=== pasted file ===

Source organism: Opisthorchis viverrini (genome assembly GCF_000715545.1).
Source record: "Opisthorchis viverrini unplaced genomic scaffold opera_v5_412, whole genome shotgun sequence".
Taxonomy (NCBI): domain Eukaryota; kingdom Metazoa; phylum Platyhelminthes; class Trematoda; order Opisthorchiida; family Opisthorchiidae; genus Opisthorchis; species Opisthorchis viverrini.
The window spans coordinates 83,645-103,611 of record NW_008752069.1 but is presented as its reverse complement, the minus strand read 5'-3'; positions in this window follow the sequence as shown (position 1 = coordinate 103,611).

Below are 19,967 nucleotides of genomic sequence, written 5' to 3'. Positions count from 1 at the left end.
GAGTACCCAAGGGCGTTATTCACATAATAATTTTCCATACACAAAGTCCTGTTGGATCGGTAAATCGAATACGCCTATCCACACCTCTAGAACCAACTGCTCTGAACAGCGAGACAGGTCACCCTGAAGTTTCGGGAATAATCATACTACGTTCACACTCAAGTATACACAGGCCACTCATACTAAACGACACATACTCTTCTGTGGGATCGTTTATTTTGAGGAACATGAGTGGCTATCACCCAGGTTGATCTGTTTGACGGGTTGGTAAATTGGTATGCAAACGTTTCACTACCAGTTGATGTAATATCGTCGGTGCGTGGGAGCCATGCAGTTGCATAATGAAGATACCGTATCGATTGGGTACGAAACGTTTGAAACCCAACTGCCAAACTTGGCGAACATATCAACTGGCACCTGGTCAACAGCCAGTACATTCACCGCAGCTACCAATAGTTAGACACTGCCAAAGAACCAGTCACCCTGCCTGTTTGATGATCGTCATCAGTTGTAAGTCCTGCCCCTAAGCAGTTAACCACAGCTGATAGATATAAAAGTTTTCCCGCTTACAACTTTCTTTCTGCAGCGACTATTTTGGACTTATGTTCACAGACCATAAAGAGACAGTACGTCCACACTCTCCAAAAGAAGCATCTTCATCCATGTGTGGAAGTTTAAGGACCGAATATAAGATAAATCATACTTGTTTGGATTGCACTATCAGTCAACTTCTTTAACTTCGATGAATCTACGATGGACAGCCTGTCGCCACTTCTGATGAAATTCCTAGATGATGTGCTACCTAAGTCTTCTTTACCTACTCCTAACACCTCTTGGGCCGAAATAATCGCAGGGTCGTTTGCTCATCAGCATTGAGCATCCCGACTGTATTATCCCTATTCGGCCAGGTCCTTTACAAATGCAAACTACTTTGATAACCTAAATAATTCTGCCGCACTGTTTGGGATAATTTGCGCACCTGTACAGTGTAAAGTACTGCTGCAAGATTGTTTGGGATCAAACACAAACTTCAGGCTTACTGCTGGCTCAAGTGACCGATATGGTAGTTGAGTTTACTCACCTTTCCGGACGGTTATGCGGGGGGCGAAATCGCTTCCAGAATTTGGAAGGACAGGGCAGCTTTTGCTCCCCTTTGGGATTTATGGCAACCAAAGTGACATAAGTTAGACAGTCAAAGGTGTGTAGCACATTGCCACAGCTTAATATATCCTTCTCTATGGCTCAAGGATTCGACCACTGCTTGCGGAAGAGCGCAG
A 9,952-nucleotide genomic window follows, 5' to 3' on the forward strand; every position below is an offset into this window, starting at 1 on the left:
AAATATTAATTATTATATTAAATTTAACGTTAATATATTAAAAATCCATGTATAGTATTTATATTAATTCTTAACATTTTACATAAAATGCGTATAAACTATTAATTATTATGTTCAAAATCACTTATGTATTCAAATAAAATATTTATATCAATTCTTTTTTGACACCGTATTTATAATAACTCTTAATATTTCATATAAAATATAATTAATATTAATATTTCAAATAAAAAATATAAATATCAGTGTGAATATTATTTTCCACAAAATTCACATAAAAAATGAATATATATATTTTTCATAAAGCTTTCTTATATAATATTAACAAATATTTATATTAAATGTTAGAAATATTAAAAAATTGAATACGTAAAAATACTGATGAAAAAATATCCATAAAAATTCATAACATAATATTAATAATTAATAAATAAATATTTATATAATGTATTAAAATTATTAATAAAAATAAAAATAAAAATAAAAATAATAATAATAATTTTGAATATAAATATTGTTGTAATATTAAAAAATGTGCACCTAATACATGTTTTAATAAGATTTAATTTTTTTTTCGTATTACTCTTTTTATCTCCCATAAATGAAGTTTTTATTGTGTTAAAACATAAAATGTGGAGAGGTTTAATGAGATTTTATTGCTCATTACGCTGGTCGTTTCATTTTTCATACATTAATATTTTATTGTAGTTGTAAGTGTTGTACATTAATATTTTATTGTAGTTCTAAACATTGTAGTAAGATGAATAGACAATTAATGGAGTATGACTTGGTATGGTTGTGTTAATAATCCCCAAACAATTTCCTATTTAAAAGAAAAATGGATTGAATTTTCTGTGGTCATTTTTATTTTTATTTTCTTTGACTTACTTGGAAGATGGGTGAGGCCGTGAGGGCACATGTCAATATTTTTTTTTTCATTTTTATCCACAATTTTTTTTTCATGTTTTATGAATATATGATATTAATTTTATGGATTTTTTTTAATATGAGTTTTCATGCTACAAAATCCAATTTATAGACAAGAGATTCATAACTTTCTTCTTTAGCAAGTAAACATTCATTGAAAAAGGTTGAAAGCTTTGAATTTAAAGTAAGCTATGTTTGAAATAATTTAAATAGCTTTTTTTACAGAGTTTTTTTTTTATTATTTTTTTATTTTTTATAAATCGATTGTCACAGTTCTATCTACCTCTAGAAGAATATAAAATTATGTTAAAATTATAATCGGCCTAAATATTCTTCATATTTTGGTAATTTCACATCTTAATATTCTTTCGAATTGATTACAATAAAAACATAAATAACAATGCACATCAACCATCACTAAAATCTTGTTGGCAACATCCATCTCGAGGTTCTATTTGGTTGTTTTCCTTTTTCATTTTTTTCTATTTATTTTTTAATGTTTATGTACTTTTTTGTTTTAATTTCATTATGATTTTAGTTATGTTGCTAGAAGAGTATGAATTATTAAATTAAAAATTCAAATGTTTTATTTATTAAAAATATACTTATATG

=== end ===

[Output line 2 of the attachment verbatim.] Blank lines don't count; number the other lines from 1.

Source record: "Opisthorchis viverrini unplaced genomic scaffold opera_v5_412, whole genome shotgun sequence".